Why ban salt water softeners
Over the last several years, many states have decided to ban salt water softeners entirely or restrict their use, and for good reason. When you pour a bag of salt pellets into your salt water softener tank, you are essentially dumping all of that salt into our freshwater rivers, streams and aquifers. Over time, discharge from salt water softeners will lead to increasing levels of sodium in fresh water supplies, and excessive chloride levels in soil. Many cities and states are now opting to ban salt water softeners in order to halt the cycle of environmental damage.
Approved salt free water softener alternatives
If you live in a state that has banned salt softeners, you have options! The EasyWater No-Salt Conditioner was designed to protect your home’s plumbing and appliances by eliminating damaging limescale build-up, and is a completely salt free water softener alternative. It’s legal to use in all cities that have salt water softener bans or restrictions, and is specifically approved by the city of Santa Clarita as a salt free water softener alternative. Give us a call at to learn more, or to schedule an appointment with one of our authorized dealers!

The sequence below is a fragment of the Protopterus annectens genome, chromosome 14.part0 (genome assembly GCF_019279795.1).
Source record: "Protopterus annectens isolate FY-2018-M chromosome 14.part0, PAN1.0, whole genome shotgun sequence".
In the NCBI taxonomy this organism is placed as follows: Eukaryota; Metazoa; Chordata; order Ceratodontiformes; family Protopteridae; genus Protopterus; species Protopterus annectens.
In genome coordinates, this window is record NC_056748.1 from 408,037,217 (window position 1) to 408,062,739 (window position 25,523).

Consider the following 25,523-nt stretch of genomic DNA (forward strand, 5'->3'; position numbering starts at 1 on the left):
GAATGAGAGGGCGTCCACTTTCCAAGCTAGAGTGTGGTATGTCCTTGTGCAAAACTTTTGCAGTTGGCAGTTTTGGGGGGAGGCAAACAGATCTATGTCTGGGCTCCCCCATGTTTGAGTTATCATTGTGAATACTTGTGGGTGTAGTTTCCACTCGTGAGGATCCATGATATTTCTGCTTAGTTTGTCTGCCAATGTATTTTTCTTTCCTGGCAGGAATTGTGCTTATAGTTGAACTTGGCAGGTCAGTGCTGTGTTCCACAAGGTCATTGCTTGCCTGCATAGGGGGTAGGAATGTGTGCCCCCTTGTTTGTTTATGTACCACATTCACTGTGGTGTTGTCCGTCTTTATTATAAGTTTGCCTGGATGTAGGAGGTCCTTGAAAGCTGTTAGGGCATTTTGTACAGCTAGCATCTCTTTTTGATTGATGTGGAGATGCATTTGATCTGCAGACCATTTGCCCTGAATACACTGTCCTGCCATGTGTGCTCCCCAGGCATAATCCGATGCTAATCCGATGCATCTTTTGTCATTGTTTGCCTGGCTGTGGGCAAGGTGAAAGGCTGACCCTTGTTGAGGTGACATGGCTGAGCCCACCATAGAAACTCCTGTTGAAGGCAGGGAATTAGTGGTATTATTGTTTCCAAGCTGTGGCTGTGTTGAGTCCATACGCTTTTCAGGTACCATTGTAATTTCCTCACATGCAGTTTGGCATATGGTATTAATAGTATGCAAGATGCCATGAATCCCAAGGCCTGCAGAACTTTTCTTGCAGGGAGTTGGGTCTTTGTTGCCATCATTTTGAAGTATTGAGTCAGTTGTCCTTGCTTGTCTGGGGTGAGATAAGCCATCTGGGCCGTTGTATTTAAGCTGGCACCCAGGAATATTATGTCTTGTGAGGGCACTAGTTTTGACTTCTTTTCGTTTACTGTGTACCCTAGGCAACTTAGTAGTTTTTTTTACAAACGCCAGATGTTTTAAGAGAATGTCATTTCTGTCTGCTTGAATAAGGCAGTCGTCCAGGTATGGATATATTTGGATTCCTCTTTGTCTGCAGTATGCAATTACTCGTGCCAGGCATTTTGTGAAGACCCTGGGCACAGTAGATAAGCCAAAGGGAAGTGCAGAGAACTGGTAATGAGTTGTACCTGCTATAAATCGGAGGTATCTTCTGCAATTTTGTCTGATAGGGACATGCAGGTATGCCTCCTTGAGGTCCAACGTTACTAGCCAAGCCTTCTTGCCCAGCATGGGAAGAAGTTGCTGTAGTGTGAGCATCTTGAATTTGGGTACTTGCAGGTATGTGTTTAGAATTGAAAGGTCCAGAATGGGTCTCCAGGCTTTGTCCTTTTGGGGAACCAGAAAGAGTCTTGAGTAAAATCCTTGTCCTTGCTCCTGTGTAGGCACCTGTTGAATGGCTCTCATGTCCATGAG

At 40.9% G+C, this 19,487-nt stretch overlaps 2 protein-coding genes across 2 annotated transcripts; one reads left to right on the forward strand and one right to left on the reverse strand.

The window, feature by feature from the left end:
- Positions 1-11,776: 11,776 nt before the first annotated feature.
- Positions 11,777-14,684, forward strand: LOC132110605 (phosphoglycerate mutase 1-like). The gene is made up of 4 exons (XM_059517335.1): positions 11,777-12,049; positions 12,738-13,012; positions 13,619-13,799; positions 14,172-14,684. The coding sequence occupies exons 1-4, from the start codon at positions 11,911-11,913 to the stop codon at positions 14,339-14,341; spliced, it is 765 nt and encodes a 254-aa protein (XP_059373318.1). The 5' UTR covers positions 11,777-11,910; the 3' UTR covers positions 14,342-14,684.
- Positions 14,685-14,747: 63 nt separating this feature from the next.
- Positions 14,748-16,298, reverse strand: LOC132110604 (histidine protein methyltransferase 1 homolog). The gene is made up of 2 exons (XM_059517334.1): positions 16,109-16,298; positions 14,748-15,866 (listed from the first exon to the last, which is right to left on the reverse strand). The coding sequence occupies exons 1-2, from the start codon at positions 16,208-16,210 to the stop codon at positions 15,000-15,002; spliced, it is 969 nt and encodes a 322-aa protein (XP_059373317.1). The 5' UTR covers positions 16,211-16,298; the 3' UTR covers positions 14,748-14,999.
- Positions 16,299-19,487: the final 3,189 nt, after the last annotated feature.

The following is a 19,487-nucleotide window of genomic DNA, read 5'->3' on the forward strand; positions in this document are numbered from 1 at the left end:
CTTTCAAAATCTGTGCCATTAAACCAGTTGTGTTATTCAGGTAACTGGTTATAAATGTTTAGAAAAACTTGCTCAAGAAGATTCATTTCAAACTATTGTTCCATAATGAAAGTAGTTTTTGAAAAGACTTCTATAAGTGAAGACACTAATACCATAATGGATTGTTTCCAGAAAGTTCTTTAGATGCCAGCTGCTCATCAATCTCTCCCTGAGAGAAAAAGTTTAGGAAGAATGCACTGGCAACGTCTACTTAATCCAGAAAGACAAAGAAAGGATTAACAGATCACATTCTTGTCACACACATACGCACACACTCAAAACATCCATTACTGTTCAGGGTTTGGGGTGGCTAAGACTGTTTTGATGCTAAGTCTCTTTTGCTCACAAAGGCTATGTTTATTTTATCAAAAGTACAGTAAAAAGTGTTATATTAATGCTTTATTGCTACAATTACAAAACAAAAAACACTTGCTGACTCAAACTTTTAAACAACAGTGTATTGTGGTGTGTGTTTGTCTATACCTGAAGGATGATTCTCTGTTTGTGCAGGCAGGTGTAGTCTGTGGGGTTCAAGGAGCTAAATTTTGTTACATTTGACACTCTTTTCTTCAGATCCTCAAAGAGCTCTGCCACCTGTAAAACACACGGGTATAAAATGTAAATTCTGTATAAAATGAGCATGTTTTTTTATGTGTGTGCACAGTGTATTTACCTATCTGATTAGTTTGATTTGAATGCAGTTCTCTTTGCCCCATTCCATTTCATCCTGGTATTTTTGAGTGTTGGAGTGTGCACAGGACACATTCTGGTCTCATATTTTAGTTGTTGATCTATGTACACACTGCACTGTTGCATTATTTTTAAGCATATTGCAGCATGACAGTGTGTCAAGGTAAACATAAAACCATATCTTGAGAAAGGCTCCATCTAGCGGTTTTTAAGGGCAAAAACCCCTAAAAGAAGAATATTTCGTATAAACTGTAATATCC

Current states that ban salt water softeners
Santa Clarita, CA water softener regulations
In November of 2008, Santa Clarita voters approved a measure requiring removal of all residential water softeners, in order to protect the Santa Clara River. Other California cities have followed suit, including Fillmore, Chino, Chino Hills, Fontana, Montclair, Ontario, Upland, and the Cucamonga Valley and Monte Vista Water Districts.
Michigan water softener regulations
In May 2010, Hamburg Township prohibited the use of salt water softeners, in order to protect their aquifers from excessive sodium.
Connecticut water softener regulations
Brine discharge from salt water softeners is prohibited from entering private septic systems by the CT Public Health Code, in order to protect against groundwater contamination and damage to septic systems.
Texas water softener regulations
Most softeners are prohibited from being installed at homes with private septic systems. A homeowner can legally install a water softener as long as it’s labeled as “water-conserving,” and regenerates on demand as opposed to on a schedule.
Massachusetts water softener regulations
Brine discharge from salt water softeners is prohibited from entering private septic systems by Massachusetts Department of Environmental Protection Title 5 regulations.